WHEN IS A GALLON NOT A GALLON?….I see that Dennis Kucinich is busy tackling one of the nation’s most urgent problems: the fact that gasoline expands in hot weather. Thus the gallon of gasoline you buy in summer might not be a full gallon. It might only be 99.5% of a gallon.
That’s not really much of a difference. And anyway, in winter you’re probably getting 100.5% of a gallon. But it’s not winter right now, is it? It’s summer. And Kucinich apparently thinks the way to fix this miscarriage of justice is to require gas stations to install temperature-compensating meters on their pumps at a cost of about $2,000 a pop. That way we’ll get 100% of a gallon all year round.
I have two reactions to this. The first comes from Michael O’Hare, who correctly points out that none of this matters. If the meters do their job and gas stations take a 0.5% hit on revenues, they won’t just eat it. After a short while their prices will increase 0.5% and we’ll be right back where we started. Sometimes Economics 101 really is all you need in order to figure out that something is just plain dumb.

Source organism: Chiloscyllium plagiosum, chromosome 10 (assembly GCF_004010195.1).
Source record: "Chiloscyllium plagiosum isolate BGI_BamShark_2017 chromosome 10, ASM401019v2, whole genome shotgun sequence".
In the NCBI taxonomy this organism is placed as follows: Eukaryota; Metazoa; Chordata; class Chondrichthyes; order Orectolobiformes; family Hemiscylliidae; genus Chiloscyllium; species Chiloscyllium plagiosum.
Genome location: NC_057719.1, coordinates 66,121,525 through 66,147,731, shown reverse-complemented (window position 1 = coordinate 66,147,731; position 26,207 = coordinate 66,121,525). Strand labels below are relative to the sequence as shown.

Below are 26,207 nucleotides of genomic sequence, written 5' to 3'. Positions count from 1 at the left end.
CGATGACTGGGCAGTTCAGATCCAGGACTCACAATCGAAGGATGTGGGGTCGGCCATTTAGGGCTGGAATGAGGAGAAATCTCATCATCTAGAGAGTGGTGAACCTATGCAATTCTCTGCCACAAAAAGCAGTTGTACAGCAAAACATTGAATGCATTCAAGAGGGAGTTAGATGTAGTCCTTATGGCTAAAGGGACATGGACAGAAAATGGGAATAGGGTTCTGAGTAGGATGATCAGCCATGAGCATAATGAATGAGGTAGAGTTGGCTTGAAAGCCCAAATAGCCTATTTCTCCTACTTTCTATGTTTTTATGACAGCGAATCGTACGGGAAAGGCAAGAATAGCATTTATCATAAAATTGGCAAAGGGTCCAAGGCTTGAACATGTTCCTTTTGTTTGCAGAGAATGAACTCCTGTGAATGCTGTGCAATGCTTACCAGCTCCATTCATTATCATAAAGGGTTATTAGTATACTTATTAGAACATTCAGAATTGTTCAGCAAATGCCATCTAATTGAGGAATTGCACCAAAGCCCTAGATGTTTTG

That really ought to be my only reaction, but I can’t help myself. I have to add this. It turns out that oil companies, which are fighting Kucinich’s proposal, have a rather different attitude toward temperature-compensating pumps in more northern climes:
Retail pumps in this country don’t have that capability. But the devices are widely used in Canada, where the temperature equation works in favor of consumers instead of fuel retailers — and where the oil industry pushed for the right to add the equipment.
It might be economically useless, but it’s hard not to figure that what’s good for the Canadian goose is also good for the American gander. I’m still opposed to Kucinich’s proposal on grounds of general dumbness, but I have to admit that there would be a wee bit of cosmic justice involved if it passed.